On admission, she received intravenous octreotide, prophylactic ceftriaxone and endoscopic variceal banding. On day 3, she developed progressive hypoxaemia, requiring high flow nasal prong oxygen to achieve oxyhaemoglobin saturations of 96%. She was febrile to 38.3°C. HRCT of the chest demonstrated diffuse ground-glass change superimposed on markedly deteriorated bilateral pulmonary fibrosis with honeycomb changes (see Figure 2). Intravenous piperacillin/tazobactam, vancomycin, tobramycin and azithromycin were commenced. Sputum specimens cultured Pseudomonas aeruginosa and non-multiresistant methicillin-resistant Staphylococcus aureus (nmMRSA). On day 6, intravenous hydrocortisone was commenced. On Day 7, bronchoalveolar lavage was performed and specimens again grew nmMRSA, however tested negative for all other pathogens including Pneumocystis jiroveci (carinii). Transthoracic echocardiogram demonstrated normal left ventricular function. On day 10, there was further deterioration in oxygenation and she required high flow oxygen via mask to achieve oxygen saturations of 90%. Pulse intravenous methylprednisolone was commenced however her respiratory status continued to deteriorate. Escalation of therapy including endotracheal intubation was thought to be futile and she died on day 14.

thumbnailFigure 2. Serial chest HRCT images in relation to the suspected AE-IPF. HRCT performed during the exacerbation (c) and (d) demonstrates diffuse ground glass opacity with marked progression of the underlying fibrosis and honeycombing compared with 3 months prior (a) and (b).

Discussion and evaluation

The immunostimulatory properties of IFNα and its recognised risks of pulmonary toxicity including pneumonitis create a strong case for implicating IFNα in potentiating the current deterioration of IPF with a possible contribution to the subsequent suspected AE-IPF. This patient demonstrated objective progression of her probable UIP soon after commencing IFNα, with both physiologic (within 1 month) and radiologic (within 2 months) evidence of deterioration. The 6% decline in FVC was felt to be within the limits of variability, although recent data have shown that FVC decline of >5% predicts a doubling of one year mortality (Zappala et al. 2010).

The acute respiratory decline during the described admission was suspected to be secondary to AE-IPF. Although P. aeruginosa and nmMRSA were isolated from respiratory specimens at the time, the patient received appropriate antibiotic therapy promptly at onset (prior to culture of the organisms) and subsequent bronchoscopy (performed because of progressive hypoxia) did not reculture Pseudomonas. Furthermore, her clinical course was marked by relentlessly progressive, antibiotic-unresponsive, hypoxic respiratory failure without evidence of sepsis, features much more consistent with AE-IPF than nmMRSA pneumonia. While exclusion of infection forms part of Collard’s proposed criteria for definition of AE-IPF (Collard et al. 2007), infectious agents have been found in up to one-third of subjects with this diagnosis (Borchers et al. 2011) and others have argued that diffuse alveolar damage superimposed upon IPF represents a common endpoint that may be the result of a range of potential triggers, including infection (Corte and Wells 2010).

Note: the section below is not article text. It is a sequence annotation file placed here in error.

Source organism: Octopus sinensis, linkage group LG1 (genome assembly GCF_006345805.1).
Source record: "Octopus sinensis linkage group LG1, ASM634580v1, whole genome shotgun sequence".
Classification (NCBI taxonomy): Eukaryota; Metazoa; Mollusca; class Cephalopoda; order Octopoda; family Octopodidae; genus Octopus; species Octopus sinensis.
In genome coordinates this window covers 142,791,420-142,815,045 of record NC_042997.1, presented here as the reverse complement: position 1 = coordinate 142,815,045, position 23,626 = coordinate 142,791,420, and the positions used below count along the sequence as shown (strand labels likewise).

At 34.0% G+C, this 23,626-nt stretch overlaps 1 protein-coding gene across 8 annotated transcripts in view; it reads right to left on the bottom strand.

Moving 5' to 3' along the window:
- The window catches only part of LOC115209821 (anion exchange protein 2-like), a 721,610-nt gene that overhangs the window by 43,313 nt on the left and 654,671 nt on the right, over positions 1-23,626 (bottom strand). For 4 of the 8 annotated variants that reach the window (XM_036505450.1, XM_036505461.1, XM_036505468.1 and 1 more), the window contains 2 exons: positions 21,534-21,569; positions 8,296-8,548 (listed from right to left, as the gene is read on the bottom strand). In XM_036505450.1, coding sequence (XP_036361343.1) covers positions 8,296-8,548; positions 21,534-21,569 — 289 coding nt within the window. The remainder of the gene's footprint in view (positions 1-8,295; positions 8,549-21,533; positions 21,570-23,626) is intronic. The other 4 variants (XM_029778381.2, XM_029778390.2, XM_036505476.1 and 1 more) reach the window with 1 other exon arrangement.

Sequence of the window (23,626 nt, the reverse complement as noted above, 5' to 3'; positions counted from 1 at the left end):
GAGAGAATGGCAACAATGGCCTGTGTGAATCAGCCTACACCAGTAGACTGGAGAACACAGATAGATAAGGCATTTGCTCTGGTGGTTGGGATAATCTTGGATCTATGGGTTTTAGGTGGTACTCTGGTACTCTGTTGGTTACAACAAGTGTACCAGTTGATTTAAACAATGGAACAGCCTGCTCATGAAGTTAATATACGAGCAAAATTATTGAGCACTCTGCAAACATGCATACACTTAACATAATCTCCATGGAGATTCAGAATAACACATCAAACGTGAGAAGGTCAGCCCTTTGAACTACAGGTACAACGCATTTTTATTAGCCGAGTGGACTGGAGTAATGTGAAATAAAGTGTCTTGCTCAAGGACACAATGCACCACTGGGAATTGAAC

Conclusions

Given that IFNα is now part of standard therapy for chronic HCV infection and the rising incidence of UIP/IPF in Western countries (Navaratnam et al. 2011), it is likely that subjects with UIP/IPF will be increasingly exposed to this therapy. The possibility that IFNα may result in significant, potentially fatal deterioration in underlying UIP/IPF necessitates careful consideration prior to embarking upon this therapy in these subjects. Whilst the current case in no way demonstrates causality, we would advise close monitoring and a low threshold for cessation of this therapy in the event of deterioration.

Abbreviations

AE-IPF: Acute exacerbation of idiopathic pulmonary fibrosis; COPD: Chronic obstructive pulmonary disease; DLCO: Carbon monoxide diffusing capacity; FEV1: Forced expiratory volume in one (1) second; FVC: Forced vital capacity; HCV: Hepatitis C virus; HRCT: High resolution computed tomography; IFNα: Interferon alpha; IPF: Idiopathic pulmonary fibrosis; nmMRSA: Non-multiresistant methicillin resistant staphylococcus aureus; TLC: Total lung capacity; UIP: Usual interstitial pneumonia; VA: Alveolar volume.

Competing interest

The authors declare that they have no competing interests.

Authors’ contributions

VYML drafted and revised the manuscript. MM helped to draft and revise the manuscript. DJS was involved in the design, drafting and revising of the manuscript. All authors read and approved the final manuscript.